Medical professionals are still scrambling for answers to combat the Wuhan coronavirus.
The race against the clock for a vaccine has begun, but that could be a long way off.
However, the FDA just gave some promising news about the coronavirus.
The Food and Drug Administration (FDA) just approved the use of antimalarial drugs hydroxychloroquine and chloroquine to treat the Wuhan coronavirus.
As of now, the drugs are only permitted in emergency situations, but this could be a gamechanger in terms of treating the pandemic.
The Department of Health and Human Services (HHS) announced in a statement that the FDA will permit the antimalarial drugs to be “donated to the Strategic National Stockpile to be distributed and prescribed by doctors to hospitalized teen and adult patients with COVID-19, as appropriate, when a clinical trial is not available or feasible.”
There is a lot of anecdotal evidence in multiple countries, including the United States, that the drug has been effective in battling the coronavirus.
However, opponents of Donald Trump immediately tried to make the potential life-saving drugs a wedge issue.
Trump’s optimism over the drug was immediately shot down by Democrats and members of the press.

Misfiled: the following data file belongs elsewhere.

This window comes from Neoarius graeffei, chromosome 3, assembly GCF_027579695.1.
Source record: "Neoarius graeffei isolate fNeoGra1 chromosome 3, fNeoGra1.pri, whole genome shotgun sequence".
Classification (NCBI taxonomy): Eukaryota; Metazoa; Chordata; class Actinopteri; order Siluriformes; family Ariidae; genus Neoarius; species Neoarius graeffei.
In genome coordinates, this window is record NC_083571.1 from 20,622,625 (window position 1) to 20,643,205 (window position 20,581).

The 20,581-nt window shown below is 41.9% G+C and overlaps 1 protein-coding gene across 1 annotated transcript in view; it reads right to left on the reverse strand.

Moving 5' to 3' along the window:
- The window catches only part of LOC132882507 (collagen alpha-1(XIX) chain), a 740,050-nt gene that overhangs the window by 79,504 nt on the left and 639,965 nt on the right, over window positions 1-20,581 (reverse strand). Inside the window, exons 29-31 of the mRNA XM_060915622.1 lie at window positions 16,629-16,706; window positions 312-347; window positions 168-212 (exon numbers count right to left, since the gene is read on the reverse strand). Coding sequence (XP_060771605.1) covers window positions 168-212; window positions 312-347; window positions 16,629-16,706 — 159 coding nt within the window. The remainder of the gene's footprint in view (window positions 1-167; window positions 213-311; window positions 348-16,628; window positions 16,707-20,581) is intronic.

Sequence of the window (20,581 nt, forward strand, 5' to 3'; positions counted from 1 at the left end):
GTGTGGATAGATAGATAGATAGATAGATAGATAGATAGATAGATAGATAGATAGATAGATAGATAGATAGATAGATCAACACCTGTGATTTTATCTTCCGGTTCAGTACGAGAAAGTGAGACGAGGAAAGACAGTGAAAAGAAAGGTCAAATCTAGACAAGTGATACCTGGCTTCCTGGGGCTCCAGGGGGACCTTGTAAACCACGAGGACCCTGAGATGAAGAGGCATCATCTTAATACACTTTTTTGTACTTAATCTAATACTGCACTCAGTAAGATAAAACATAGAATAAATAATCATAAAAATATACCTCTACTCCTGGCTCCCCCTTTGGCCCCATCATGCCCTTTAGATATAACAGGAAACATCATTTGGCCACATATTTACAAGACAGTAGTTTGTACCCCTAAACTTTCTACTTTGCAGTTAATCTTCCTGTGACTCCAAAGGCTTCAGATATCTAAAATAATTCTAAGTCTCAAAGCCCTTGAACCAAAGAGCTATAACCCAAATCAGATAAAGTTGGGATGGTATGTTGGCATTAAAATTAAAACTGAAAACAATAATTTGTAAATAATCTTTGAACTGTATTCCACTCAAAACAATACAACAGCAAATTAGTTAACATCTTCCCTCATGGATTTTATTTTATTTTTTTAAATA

He was chided for giving people “false hope” despite doctors saying the drugs have been effective.
The antimalarial drugs aren’t being used as a cure-all, but they could help critical coronavirus patients pull through.
Now that the FDA has approved the drug’s usage, we can start to develop more data points about the effectiveness of the medicine.
These drugs could give the world much needed hope at this time, because a vaccine for the pandemic could take as long as 18 months to develop.
To date, there have been over 876,000 cases of coronavirus and over 43,000 deaths within only about four and a half months.
Also, the numbers are likely higher because statistics coming out of China and Iran cannot be trusted, and some countries don’t have any testing capabilities at all.
Multiple countries have stepped in by donating treatments of the drug to the national stockpile.
Sandoz donated 30 million doses, and Bayer donated 1 million.
Novartis CEO Vas Narasimhan believes strongly in the drugs and donated 130 million doses.
It’s still early in the process, so we don’t know how effective the drugs will be on the whole, but this could potentially be a turning point in the battle against the coronavirus.
There’s reason to believe that the coronavirus doesn’t spread well in warm and humid climates, so the United States could see a sharp downturn in cases in the coming warmer months.
However, there still could be a secondary spike in the fall and winter.
Hopefully, there’ll be significant testing, and perhaps production, of the antimalarial drugs by then so we don’t experience a prolonged shutdown of the entire economy or see as many deaths.